Friday, April 15, 2005

Announcing the Affirmation Project

With the latest twist in Bill Frist's campaign to overturn hundreds of years of Senate tradition, I have to agree with the conclusion of Armando's front-page post on Daily Kos:

It is time that moderate Democrats of good faith understand that war has been declared and shots are being fired. It is time they recognized the threat to our national institutions and that the time for half measures has passed. It is time for Democrats to stand up.



Of particular concern to me are these passages from the New York Times article that broke the story:

As the Senate heads toward a showdown over the rules governing judicial confirmations, Senator Bill Frist, the majority leader, has agreed to join a handful of prominent Christian conservatives in a telecast portraying Democrats as "against people of faith" for blocking President Bush's nominees.


Fliers for the telecast, organized by the Family Research Council and scheduled to originate at a Kentucky megachurch the evening of April 24, call the day "Justice Sunday" and depict a young man holding a Bible in one hand and a gavel in the other. The flier does not name participants, but under the heading "the filibuster against people of faith," it reads: "The filibuster was once abused to protect racial bias, and it is now being used against people of faith."


...


The telecast also signals an escalation of the campaign for the rule change by Christian conservatives who see the current court battle as the climax of a 30-year culture war, a chance to reverse decades of legal decisions about abortion, religion in public life, gay rights and marriage.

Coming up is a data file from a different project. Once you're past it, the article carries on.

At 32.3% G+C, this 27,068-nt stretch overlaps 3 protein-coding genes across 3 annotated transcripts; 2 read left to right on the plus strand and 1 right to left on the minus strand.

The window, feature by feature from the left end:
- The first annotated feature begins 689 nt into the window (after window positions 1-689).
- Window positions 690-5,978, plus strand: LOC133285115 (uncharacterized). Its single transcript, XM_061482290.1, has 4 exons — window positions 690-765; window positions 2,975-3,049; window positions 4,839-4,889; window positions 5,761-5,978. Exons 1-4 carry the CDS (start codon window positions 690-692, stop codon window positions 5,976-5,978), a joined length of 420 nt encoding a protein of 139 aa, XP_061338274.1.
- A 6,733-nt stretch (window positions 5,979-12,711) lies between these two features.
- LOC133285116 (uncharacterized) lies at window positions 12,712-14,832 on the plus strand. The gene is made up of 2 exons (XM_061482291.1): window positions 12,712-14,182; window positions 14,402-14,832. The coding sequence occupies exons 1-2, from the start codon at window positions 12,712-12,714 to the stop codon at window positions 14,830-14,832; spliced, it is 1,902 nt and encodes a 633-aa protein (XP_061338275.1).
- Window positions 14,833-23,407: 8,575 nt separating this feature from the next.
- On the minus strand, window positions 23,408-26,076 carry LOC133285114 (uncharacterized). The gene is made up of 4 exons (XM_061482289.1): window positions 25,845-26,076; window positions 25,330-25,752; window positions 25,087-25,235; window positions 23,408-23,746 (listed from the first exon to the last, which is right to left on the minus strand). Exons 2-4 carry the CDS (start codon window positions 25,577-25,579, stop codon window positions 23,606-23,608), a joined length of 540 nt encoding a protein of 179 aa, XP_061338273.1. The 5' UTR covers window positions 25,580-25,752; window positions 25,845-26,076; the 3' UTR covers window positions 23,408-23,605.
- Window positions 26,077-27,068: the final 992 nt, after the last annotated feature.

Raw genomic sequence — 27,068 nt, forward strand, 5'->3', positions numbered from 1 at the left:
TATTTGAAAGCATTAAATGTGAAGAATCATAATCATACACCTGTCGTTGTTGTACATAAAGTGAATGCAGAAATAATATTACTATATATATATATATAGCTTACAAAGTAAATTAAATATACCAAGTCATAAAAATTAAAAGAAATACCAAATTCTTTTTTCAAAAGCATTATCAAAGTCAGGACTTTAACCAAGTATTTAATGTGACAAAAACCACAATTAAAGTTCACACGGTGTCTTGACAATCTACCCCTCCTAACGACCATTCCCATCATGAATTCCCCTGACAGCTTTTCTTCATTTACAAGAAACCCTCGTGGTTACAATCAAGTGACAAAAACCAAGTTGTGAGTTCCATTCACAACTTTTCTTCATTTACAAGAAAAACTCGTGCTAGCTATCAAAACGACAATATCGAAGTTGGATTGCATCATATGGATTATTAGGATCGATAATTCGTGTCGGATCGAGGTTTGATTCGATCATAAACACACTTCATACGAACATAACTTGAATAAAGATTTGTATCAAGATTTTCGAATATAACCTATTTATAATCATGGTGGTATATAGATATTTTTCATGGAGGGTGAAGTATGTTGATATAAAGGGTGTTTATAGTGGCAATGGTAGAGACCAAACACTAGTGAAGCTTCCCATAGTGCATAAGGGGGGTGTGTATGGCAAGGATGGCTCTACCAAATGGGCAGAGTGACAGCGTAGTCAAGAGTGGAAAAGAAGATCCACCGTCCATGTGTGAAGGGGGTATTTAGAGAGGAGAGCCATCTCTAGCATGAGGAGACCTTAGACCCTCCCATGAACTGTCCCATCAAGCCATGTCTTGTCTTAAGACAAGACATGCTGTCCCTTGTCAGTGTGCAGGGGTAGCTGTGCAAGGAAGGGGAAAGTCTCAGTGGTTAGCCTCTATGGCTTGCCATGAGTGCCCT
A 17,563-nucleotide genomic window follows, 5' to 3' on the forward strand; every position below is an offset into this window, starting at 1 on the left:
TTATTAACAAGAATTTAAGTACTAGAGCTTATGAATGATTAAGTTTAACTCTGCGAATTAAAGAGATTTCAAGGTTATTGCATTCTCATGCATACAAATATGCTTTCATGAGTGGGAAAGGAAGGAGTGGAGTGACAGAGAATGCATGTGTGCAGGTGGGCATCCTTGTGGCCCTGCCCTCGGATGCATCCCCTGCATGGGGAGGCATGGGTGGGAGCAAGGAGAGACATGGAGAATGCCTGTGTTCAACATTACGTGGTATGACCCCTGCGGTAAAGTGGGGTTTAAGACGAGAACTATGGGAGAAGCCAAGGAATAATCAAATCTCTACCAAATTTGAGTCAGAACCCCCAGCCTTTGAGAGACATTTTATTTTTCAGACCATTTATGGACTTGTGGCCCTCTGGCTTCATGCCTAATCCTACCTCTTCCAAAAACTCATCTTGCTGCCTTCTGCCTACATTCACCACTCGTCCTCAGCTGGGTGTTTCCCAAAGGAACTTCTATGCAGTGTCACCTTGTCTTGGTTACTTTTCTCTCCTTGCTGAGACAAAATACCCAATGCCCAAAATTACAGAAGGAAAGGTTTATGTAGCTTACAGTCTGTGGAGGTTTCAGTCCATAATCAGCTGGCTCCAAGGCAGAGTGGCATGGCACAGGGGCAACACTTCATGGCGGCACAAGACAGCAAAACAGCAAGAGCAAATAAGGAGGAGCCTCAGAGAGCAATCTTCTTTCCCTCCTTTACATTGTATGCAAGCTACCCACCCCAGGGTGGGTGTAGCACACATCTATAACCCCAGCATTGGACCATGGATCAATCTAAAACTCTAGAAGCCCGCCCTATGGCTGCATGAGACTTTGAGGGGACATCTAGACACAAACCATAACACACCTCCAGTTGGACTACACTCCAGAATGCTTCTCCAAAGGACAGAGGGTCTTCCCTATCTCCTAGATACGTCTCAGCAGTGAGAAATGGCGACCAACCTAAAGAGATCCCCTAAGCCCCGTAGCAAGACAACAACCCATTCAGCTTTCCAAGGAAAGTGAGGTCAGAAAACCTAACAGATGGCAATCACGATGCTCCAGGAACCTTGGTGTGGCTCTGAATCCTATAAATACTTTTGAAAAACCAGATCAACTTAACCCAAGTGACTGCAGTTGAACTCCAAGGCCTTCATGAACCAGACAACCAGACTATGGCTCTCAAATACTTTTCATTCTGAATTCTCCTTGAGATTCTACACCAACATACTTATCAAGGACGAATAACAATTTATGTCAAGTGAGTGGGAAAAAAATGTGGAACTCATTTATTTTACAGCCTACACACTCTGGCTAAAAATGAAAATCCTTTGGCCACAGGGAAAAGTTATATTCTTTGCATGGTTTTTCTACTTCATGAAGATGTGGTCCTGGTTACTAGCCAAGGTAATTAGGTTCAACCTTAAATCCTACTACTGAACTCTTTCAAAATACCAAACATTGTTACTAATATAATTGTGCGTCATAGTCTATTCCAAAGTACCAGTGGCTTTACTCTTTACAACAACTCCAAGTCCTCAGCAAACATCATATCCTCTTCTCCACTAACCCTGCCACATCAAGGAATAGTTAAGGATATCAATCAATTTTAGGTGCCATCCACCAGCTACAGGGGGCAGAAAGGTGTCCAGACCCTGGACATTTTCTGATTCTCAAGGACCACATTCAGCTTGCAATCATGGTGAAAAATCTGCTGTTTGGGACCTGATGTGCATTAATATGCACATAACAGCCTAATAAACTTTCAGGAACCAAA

"As the liberal, anti-Christian dogma of the left has been repudiated in almost every recent election, the courts have become the last great bastion for liberalism," Tony Perkins, president of the Family Research Council and organizer of the telecast, wrote in a message on the group's Web site. "For years activist courts, aided by liberal interest groups like the A.C.L.U., have been quietly working under the veil of the judiciary, like thieves in the night, to rob us of our Christian heritage and our religious freedoms."


Democrats accused Dr. Frist of exploiting religious faith for political ends by joining the telecast. "No party has a monopoly on faith, and for Senator Frist to participate in this kind of telecast just throws more oil on the partisan flames," said Senator Charles E. Schumer, Democrat of New York.


But Mr. Perkins stood by the characterization of Democrats as hostile to faith. "What they have done is, they have targeted people for reasons of their faith or moral position," he said, referring to Democratic criticisms of nominees over their views of cases about abortion rights or public religious expressions.


"The issue of the judiciary is really something that has been veiled by this 'judicial mystique' so our folks don't really understand it, but they are beginning to connect the dots," Mr. Perkins said in an interview, reciting a string of court decisions about prayer or displays of religion.


"They were all brought about by the courts," he said.


I don't know about you, but I've had enough. It's time Dr. Frist, Tom DeLay, James Dobson, the Family Research Council, and anyone else who would make adherence to political goals a literal article of faith heard from another side of the country. To that end, and for the time being, I am suspending the regular business of this blog and giving it over to a single project.


It is time for us to state, simply and directly, that we can affirm faith while disagreeing with the Republican legislative agenda. By "we," I mean anyone who can get under that statement. You don't have to be religious yourself. You don't even have to be a Democrat. You just have to be willing to say that you are willing to affirm faith, but you don't believe that it should be used as a weapon in a partisan campaign to increase the political power of a single party in the American commonwealth.


What if you really do hate faith? Well then, frankly, you can fuck off. I know there are some who will say those words are far too strong. I don't agree. I'm happy to speak up for the rights of non-believers, but I have no time for hatred, from the left or the right, from the religious or the a-religious, and I'll catch you another time.